Three, giffgaff and O2 (prepay) unlock handsets for free but many customers still pay for the service on the high street
British mobile phone users spend more than £48 million unlocking an estimated 4.8 million handsets every year, according to new research from uSwitch.
However, many users are paying to have handsets unlocked despite Three, giffgaff and O2 prepay customers being offered the service for free. All Three handsets sold after the beginning of 2014 are free.
The average cost to unlock a handset is £10.13 but some providers charge in excess and the length of time varies from 72 hours on O2 to up to 30 calendar days on Virgin. Those unlocking a phone on a high street stall pay an average £13.71, more than a third above the average. (See chart below).
“The networks need to simplify the process, making it consistent, and with a low charge that is the same across all providers. Even better, why not take the lead from Three and giffgaff, by selling unlocked handsets?,” said uSwitch telecoms expert Rob Kerr.
“Switching to a SIM-only deal is an easy way to save money because, from the minute a pay-monthly contract with an inclusive phone has ended, customers are throwing money down the drain by paying for a handset – the cost of which is absorbed into their monthly bills – that they’ve already paid off.”
|Provider||Contract type||When phone can be unlocked||Charges||Time required to unlock|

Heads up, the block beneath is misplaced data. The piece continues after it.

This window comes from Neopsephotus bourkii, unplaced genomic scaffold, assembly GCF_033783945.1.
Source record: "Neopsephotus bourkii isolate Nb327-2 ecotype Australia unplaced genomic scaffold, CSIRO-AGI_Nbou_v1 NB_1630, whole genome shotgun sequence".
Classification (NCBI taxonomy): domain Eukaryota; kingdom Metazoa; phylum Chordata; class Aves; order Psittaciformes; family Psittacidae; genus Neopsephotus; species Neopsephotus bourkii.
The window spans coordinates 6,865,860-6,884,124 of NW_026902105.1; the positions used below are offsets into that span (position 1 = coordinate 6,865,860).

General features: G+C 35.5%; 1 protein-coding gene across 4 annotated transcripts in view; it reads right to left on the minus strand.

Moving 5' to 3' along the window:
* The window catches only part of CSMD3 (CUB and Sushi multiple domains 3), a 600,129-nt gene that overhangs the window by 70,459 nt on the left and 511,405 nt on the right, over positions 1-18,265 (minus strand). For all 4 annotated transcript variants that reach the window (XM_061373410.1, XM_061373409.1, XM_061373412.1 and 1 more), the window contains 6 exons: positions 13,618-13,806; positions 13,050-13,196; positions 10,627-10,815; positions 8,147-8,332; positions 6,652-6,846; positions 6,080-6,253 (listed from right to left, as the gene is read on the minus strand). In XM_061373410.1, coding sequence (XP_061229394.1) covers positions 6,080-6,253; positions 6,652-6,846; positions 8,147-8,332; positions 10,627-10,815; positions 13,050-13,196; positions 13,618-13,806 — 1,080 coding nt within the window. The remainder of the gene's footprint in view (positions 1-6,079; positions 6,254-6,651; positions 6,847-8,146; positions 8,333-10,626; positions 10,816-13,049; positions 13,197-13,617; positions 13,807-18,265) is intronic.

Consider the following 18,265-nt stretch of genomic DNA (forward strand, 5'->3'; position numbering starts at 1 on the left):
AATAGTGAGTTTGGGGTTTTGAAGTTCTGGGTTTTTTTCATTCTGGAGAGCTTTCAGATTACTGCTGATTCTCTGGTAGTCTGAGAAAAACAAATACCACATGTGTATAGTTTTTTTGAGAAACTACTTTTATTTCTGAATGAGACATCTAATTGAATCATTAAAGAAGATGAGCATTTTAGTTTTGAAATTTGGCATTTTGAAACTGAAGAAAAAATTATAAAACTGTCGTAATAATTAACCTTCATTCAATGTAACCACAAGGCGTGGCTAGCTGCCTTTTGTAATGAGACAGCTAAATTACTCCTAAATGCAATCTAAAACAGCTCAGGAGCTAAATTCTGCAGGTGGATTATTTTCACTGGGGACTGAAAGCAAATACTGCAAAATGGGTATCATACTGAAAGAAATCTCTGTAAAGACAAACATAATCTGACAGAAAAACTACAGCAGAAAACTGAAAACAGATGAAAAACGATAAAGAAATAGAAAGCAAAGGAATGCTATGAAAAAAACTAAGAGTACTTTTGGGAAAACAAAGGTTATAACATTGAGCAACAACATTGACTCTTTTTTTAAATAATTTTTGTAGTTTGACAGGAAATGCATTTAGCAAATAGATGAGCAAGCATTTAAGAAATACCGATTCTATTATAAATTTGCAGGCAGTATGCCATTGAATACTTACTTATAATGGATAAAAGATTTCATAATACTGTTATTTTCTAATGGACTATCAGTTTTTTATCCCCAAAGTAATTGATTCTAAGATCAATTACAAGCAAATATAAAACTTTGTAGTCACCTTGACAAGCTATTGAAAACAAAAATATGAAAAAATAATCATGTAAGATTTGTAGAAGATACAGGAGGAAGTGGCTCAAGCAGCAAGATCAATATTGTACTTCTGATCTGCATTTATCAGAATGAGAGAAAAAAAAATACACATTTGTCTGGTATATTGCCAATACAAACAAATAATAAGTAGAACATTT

|EE, Orange, T-Mobile||Pay as you go||Anytime||£8.99||Up to 10 days|
|Pay monthly||After 6 months|
|O2*||Pay as you go||After 12 months||£15||Up to 7 days|
|Tesco Mobile||Pay as you go||Anytime||£10 for first 12 months, free thereafter||Up to 28 days|
|Three**||Pay as you go||Anytime||Free||Up to 7 days|
|Virgin Mobile***||Pay as you go||Anytime||£15.32||Up to 30 calendar days|
|Vodafone||Pay as you go||After 30 days||£19.99||Up to 10 days
|Pay monthly||Anytime||£19.99 for first 12 months, free thereafter|
|giffgaff||Pay as you go||Anytime||Free||N/A|
Source: uSwitch.com correct as of 8th June, 2015
There is major confusion about unlocking handsets with eight per cent believing that it is illegal and almost one in five (17 per cent) unaware that you can even do it.
Just 48 per cent of people have unlocked a handset in the past five years with a quarter (23 per cent) of those unlocking saying they wanted to pass the device on to a family member.
Overall, just 45 per cent of users go their network to unlock their handset, with 23 per cent going to a shopping centre/high street store and one in ten (12 per cent) going to a market stall.